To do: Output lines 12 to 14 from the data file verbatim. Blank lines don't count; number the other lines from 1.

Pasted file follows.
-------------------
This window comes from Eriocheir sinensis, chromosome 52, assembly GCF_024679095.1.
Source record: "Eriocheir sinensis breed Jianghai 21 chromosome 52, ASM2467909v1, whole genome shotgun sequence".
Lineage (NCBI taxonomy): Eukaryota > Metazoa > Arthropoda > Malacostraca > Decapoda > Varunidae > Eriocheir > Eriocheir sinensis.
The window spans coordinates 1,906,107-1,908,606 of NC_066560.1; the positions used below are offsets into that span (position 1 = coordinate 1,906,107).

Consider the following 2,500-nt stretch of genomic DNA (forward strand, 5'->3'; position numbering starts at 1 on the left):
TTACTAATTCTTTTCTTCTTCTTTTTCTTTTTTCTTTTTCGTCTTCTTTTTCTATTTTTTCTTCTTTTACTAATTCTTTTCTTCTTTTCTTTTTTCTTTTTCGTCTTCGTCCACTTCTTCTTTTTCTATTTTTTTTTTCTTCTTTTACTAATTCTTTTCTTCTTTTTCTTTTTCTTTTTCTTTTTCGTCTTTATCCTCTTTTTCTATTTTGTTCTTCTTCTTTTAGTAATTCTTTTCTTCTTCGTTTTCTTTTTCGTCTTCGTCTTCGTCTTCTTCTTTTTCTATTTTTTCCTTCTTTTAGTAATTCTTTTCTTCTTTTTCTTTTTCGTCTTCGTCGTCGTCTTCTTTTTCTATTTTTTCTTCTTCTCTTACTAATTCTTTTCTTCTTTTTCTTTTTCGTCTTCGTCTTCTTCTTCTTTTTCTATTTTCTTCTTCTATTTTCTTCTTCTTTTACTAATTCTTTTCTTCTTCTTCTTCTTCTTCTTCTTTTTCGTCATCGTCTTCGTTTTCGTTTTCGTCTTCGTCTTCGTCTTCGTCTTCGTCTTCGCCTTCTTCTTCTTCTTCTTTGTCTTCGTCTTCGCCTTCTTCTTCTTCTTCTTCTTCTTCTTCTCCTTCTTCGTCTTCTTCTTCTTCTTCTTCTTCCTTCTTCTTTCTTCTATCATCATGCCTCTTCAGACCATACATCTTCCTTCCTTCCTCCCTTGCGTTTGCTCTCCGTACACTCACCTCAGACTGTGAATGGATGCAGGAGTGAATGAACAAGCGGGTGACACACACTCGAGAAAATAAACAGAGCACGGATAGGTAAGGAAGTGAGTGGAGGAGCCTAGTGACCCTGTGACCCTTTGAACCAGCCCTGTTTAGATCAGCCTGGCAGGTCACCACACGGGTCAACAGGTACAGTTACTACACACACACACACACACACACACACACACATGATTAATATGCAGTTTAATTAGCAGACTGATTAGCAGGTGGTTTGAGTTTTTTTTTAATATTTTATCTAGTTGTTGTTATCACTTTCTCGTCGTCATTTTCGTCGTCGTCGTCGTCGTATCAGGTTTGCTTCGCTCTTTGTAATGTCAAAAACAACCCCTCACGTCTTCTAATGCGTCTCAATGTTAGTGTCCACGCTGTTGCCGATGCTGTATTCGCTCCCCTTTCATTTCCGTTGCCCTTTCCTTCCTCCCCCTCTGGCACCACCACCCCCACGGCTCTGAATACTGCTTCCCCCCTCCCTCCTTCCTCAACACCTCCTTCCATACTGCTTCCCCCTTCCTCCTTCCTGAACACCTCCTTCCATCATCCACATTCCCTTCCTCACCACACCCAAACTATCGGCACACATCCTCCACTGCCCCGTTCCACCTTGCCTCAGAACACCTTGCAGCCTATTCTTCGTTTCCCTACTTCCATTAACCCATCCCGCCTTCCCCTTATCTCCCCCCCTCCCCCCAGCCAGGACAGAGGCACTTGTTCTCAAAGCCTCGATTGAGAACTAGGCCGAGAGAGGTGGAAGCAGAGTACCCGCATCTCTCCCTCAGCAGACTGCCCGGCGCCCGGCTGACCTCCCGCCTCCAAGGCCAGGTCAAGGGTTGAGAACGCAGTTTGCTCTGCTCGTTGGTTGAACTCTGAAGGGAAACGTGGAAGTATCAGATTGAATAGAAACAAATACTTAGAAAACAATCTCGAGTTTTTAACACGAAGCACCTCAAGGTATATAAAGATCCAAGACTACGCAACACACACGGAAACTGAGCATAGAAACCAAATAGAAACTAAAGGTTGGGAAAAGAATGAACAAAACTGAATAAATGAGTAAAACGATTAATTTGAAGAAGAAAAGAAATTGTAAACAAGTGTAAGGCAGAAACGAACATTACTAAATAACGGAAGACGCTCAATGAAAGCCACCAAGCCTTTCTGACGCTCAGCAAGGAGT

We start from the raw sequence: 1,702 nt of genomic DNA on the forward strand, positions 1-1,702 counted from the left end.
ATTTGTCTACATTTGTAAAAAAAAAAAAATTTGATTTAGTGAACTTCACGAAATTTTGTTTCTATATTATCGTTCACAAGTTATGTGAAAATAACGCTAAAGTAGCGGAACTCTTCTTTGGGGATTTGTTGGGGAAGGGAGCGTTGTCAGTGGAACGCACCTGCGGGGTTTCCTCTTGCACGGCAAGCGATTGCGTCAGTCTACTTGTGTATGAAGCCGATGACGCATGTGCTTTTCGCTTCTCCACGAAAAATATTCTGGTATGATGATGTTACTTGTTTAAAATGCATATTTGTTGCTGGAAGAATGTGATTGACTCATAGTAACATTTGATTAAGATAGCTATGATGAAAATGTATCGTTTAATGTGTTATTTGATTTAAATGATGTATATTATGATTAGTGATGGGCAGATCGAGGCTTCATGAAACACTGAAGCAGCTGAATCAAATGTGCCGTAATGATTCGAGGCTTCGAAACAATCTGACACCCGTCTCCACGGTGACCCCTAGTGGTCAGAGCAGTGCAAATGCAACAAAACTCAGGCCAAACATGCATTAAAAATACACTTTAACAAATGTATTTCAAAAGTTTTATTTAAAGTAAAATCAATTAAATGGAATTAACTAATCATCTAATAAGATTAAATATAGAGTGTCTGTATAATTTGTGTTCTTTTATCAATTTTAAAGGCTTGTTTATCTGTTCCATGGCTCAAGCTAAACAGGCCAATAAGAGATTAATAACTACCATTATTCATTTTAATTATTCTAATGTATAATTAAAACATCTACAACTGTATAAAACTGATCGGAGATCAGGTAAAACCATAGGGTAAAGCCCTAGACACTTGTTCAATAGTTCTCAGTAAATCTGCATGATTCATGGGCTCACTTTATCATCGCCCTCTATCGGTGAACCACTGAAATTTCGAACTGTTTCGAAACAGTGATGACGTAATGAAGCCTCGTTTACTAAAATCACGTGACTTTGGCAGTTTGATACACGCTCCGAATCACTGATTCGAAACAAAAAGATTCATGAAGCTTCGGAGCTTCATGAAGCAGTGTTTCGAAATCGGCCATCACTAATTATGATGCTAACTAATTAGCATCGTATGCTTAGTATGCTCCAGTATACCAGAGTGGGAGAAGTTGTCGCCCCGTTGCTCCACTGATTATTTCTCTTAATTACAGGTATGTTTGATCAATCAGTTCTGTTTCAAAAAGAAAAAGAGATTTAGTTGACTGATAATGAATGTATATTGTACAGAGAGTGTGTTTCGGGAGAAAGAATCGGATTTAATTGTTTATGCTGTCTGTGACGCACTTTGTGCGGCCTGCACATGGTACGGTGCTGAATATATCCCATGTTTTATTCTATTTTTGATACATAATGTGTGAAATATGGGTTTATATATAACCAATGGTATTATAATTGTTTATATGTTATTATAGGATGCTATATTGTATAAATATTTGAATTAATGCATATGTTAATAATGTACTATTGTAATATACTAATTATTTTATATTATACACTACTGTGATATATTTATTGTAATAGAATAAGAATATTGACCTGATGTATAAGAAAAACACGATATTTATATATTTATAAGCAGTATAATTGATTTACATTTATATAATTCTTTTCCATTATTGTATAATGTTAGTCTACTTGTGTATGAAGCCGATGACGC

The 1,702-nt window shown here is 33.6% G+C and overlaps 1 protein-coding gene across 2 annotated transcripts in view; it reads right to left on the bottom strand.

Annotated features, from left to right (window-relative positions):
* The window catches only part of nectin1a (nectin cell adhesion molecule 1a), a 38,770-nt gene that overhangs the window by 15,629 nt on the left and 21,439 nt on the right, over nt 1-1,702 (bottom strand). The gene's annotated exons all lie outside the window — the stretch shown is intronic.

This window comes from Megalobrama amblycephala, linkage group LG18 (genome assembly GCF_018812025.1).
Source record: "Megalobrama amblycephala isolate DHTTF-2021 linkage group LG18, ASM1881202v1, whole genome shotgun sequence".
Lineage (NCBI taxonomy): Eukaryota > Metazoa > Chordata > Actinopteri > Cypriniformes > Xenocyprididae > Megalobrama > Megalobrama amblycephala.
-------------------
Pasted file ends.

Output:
This window comes from Megalobrama amblycephala, linkage group LG18 (genome assembly GCF_018812025.1).
Source record: "Megalobrama amblycephala isolate DHTTF-2021 linkage group LG18, ASM1881202v1, whole genome shotgun sequence".
Lineage (NCBI taxonomy): Eukaryota > Metazoa > Chordata > Actinopteri > Cypriniformes > Xenocyprididae > Megalobrama > Megalobrama amblycephala.